Do you read in time? By that, I mean do you read stories in the month or season in which they are set? Most readers have their favorite Christmas and Halloween stories that they reread around those holidays. Since I love mysteries, and for some reason Christmas and mysteries like to hang out for the holiday season, I have tons to choose from.
But I also read stories which are set during non-holiday times. My brother-in-law, for example, reread The Lord of the Rings trilogy in the early spring each year because the Battle of Pelennor Fields, the epic battle at the end of The Return of the King, is fought in March.
I read Watership Down in June because that’s when the story starts. It covers most of the summer with an epilogue in the fall, but I read it in June because the description of nature is so lush that it seems to fit in that month. For the same reason, I read The Time Machine in summer. The Time Traveler travels to the year 802,701. This England of far in the future is experiencing a gold summer so it makes sense to reread it during this season. I read the mystery stories featuring Uncle Abner as the detective in fall because some of my favorite stories from this series are set them, although others are set in other seasons.
I think I like to read in time because it makes me feel closer to the story, like I’m living it with the characters.
Sometimes, I choose to read a book at the same time I discovered it. I took The Father Hunt by Rex Stout with me on our summer vacation a few years ago. It was so wonderful to rediscover this mystery that I packed it again for our next summer vacation and will continue to do so this year. The flip side of that is that bad circumstances can make me dislike a story. I read a Nero Wolfe novella while driving home from visiting my parents during the holiday season. For some reason, I got car sick while my husband drove. The next time I tried to read the novella, that sensation of nausea came over me again. Fortunately, after a space of several years, I could reread the story with no ill effects.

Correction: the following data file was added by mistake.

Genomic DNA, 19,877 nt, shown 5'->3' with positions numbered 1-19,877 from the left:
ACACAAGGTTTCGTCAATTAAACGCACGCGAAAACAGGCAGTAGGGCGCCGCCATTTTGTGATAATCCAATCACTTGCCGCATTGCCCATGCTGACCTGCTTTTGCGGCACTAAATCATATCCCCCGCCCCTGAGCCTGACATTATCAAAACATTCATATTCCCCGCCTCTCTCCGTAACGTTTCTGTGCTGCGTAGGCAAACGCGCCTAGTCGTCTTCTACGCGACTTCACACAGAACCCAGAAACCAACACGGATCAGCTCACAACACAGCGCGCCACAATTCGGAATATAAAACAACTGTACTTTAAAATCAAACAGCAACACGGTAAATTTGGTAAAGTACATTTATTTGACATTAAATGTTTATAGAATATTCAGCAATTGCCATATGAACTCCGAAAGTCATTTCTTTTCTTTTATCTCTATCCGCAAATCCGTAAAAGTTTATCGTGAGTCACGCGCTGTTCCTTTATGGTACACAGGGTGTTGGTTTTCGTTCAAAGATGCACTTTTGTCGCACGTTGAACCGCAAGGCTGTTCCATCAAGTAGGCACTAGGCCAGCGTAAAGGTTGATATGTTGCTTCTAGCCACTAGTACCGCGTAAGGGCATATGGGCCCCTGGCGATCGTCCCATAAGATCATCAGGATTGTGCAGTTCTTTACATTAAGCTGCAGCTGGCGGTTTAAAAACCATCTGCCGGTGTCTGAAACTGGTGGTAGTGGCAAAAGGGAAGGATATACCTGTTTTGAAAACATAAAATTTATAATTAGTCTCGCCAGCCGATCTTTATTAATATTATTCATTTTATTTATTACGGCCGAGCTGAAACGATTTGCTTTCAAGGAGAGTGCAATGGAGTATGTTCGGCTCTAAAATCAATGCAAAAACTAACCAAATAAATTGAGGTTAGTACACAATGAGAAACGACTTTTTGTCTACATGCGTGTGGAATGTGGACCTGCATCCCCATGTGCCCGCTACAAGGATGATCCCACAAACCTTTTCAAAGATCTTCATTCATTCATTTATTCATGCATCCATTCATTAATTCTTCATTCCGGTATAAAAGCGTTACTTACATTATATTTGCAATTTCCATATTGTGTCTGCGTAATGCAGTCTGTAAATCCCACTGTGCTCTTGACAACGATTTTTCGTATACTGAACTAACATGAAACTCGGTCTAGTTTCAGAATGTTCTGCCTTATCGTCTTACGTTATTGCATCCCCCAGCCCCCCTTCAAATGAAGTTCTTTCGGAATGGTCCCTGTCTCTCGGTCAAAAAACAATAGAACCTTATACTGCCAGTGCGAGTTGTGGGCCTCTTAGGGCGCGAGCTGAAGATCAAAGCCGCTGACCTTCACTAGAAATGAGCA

Write in Time
I also tend to write in time. In A Shadow on the Snow, I have pivotal scene occur during a snowstorm on Valentine’s Day and the novel ends on Good Friday. For the next novel in the series, I open on Memorial Day and plan to wrap it up on Father’s Day. Using the holidays as touchstones isn’t something I thought a lot about. Since family is critical to my stories, it makes sense to work in holidays, which are often the most memorable events in the life of a family.
What do you think? Besides reading Christmas stories at the appropriate time, do you read in time?